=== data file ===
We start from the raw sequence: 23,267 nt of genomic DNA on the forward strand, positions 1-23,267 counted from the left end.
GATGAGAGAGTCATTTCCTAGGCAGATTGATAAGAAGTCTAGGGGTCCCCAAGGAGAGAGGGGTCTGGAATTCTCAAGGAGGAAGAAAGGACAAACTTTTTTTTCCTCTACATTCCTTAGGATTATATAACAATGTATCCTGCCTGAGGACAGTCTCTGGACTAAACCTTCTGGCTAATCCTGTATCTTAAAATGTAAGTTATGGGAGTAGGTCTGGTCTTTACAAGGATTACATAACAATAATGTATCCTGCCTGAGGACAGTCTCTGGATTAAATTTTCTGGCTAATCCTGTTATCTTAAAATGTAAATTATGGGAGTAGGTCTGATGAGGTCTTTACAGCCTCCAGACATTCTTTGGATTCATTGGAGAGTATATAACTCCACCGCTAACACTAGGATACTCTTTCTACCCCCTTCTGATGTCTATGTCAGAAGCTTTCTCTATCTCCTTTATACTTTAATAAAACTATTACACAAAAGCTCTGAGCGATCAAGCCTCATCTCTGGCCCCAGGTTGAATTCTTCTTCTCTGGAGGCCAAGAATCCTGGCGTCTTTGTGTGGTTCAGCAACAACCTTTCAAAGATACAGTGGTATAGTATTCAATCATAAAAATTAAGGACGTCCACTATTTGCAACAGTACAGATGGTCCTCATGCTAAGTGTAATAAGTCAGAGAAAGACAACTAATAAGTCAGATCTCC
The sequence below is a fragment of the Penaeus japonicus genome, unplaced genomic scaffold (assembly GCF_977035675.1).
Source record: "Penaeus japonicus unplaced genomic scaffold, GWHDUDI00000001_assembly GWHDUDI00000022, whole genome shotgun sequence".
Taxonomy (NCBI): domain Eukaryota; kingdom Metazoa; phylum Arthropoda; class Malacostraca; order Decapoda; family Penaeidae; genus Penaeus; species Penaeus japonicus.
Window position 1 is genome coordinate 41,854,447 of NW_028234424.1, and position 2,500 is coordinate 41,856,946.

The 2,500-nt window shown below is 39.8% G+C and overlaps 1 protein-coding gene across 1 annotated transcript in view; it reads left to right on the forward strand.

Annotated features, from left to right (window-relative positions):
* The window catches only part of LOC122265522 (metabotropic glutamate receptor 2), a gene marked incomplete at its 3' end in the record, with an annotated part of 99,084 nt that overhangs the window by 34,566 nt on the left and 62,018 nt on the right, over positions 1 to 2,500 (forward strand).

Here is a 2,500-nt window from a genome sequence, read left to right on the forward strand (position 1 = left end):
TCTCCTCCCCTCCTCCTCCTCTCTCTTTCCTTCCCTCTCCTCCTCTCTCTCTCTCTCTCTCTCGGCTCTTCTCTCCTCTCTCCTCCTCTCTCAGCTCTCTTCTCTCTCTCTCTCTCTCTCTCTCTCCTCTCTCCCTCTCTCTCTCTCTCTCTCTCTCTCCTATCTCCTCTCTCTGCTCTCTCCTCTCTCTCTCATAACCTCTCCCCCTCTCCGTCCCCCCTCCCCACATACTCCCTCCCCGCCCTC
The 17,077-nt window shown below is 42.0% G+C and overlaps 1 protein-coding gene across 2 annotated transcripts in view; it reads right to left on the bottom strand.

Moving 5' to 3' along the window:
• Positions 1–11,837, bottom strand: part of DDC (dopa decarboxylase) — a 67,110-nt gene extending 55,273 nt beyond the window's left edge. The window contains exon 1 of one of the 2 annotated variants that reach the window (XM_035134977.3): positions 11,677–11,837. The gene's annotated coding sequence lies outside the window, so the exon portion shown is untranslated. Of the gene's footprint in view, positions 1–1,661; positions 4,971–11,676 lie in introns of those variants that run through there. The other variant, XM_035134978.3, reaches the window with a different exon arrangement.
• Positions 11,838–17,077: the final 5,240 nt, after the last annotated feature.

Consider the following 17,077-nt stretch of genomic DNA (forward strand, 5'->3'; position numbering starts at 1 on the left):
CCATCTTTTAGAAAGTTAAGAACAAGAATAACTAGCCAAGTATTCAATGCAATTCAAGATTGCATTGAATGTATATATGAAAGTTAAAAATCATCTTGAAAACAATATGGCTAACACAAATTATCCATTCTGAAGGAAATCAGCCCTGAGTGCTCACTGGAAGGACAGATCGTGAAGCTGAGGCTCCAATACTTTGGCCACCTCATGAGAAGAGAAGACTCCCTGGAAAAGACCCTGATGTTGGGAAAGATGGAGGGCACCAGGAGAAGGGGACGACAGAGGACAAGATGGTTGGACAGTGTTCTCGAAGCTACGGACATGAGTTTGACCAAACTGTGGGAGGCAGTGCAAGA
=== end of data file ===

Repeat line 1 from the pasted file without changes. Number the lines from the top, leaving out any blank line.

We start from the raw sequence: 23,267 nt of genomic DNA on the forward strand, positions 1-23,267 counted from the left end.